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Another night of psychic distress roused me. No dream snippets clued my sense of what was amiss, especially since yesterday’s puttering around had gone so well—even had my teeth cleaned. I was clearly in Step I: “We admitted we were powerless over terminal illness—that our lives had become unmanageable.” Yet, I preferred my comforter’s warmth to my chilled study and meditation with Recipe for Recovery. Hours limped by. Dawn light finally sulked like spent embers.

Bleary-eyed, I sat in my prayer chair, turned to the Ingredients of Step I, and mulled over “Accepting the Unacceptable.” Often, I had begun my day with this practice, one that countered the denial of my mortality and opened me to bliss on other side of my diminishment, however it played out. But this morning was different—my insides were raw as if scraped clean by a scalpel.

I groused, mindful of conscious efforts to live fully in the present moment, the locus of grace, as I thought I had done the day before. How was I to move toward acceptance of my terminal illness as practiced in CPA? What was I to learn? More daylight filtered through the blinds. I waited, listened to my breathing: inhaling, exhaling. I began to relax, wiggle my toes.

Then it happened—I fell prostrate before the God of my understanding, the source of last night’s distress. Anther lesson in humility was underway and I knew it. Beneath my façade of contentment still lurked control, albeit limited, of my homebound world. Without the support of oxygen and Dexamethasone, my symptoms would level me.

 

 

 

Again, I accepted my ultimate lack of control over my terminal illness, until the next rupture and lesson. I’m not humble.

Totally relaxed, I awoke with this dream:

After a long time I complete an arduous task. Others have helped me. The sky is jubilant with light.

 I turn over onto my back, blinking hard at the ceiling. Such joy baffles me. The first morning of creation must have felt like this: fresh, colorful, whole, energized. I am loath to clamber into another day of living with terminal illness, preferring, instead, to luxuriate beneath my flannel sheets and comforter. Yet, I must and I do.

The dream suggests one of profound affirmation. Its task took everything in me to complete and would not have happened without others’ willingness to lend a hand. I sense that my daily practice of CPA plays into this task, given the support that I receive in this spiritual fellowship from others thriving with chronic pain and illness.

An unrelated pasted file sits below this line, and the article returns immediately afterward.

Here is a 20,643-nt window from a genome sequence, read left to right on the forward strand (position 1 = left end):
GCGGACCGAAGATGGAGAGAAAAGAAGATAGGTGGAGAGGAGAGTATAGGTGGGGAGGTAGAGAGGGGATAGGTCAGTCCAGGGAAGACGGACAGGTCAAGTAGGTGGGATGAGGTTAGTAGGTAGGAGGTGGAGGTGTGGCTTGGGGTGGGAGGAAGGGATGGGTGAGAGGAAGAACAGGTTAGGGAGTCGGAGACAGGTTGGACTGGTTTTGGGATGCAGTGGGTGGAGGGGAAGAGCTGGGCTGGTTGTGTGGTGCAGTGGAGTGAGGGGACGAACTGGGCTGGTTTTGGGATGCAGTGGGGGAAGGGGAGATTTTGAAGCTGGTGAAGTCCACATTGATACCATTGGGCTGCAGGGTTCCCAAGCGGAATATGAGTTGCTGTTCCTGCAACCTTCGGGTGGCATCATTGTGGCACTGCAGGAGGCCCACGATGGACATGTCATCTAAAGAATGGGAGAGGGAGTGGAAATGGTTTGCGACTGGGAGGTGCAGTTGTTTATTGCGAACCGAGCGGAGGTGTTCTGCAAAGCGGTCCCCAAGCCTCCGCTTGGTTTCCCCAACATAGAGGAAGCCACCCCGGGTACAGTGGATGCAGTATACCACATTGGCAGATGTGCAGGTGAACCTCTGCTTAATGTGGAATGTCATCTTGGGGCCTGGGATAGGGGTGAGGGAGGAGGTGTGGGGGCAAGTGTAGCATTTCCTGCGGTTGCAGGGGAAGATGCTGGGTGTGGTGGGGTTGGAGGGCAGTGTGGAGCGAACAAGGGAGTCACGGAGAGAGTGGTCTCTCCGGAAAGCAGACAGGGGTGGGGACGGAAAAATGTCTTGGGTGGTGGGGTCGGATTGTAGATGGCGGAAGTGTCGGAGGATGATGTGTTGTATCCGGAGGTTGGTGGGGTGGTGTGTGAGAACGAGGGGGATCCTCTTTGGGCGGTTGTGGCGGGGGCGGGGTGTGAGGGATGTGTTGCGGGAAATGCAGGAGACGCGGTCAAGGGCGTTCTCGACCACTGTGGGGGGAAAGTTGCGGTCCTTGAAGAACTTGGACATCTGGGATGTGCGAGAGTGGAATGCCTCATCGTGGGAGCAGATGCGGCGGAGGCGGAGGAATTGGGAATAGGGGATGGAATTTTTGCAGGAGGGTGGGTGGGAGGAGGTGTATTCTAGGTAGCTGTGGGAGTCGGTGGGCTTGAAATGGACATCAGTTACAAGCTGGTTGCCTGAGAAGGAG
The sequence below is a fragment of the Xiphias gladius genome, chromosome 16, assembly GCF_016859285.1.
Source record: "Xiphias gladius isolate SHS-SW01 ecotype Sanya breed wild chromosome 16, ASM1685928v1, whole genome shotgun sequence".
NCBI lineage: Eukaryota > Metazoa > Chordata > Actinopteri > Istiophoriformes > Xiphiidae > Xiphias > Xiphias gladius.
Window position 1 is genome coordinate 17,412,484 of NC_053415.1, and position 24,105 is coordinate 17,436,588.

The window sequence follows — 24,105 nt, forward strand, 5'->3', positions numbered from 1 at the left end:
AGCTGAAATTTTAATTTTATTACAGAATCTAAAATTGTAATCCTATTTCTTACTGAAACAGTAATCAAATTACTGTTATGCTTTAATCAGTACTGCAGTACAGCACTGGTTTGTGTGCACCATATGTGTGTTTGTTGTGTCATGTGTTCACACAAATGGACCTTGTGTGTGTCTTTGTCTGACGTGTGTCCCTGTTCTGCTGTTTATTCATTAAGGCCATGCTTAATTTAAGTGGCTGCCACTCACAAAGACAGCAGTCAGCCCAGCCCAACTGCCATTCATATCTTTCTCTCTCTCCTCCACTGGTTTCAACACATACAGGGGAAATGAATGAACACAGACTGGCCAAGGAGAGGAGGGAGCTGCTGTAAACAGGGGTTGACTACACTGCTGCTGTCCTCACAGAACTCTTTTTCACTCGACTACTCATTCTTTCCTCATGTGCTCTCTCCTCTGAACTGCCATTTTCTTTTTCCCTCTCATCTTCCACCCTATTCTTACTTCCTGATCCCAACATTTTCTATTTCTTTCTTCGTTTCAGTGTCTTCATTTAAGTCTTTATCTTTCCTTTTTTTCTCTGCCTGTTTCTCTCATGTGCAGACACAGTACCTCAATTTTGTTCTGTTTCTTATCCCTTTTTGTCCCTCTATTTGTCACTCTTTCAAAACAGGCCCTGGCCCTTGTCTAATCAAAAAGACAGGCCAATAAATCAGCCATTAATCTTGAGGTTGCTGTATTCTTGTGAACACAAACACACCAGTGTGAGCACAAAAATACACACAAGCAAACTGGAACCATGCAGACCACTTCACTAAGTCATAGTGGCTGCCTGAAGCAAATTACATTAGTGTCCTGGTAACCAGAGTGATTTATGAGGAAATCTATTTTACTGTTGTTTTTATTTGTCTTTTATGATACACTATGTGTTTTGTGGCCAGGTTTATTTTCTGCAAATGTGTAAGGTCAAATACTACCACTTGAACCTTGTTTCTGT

But more to the point—yesterday’s completion of the moral inventory with my sponsor—Step V—has left me light as a feather.

Indeed, I am a new creation.

 

My dawn prayer continues.

Terminal illness feels like a run-away train hurtling down a trestle toward a narrow tunnel; its wheels spark emotional and spiritual negatives for which there are no words. Such corresponds to my experience of unmanageability noted in Step I; its angst prods me toward the solution: Step II—Came to believe that a Power greater than ourselves could restore us to sanity.

Yet, the dregs of the rough night still sour my faith and straightjacket my willingness to believe. I sit quietly and listen, breathing in Spirit. Minutes morph into yesterday’s CPA meeting: courage, humility, honesty threaded within the members’ sharing. I sit straight in my wingback chair. Again, it’s beginning to work: the stinking thinking in my psyche breaks apart and reveals a Power greater than I could ever imagine.

Like a persistent lover, this Power changes often as our relationship deepens. Such keeps this exercise fresh.

Then, buoyed by faith, my terminal illness comes front and center, no longer breaking up like the run-away train in the dead of night. Life on life’s terms, CPA reminds me: dying is integral to living. No exceptions.

Dr. Singh also speaks of death as an arduous process that must be passed through in order to actualize the full measure of our humanness. Practice of Step II helps allay pitfalls and restores conscious contact with Higher Power, without whom I flounder.

Then my dawn prayer moves me into Step III and deeper surrender.

 

 

 

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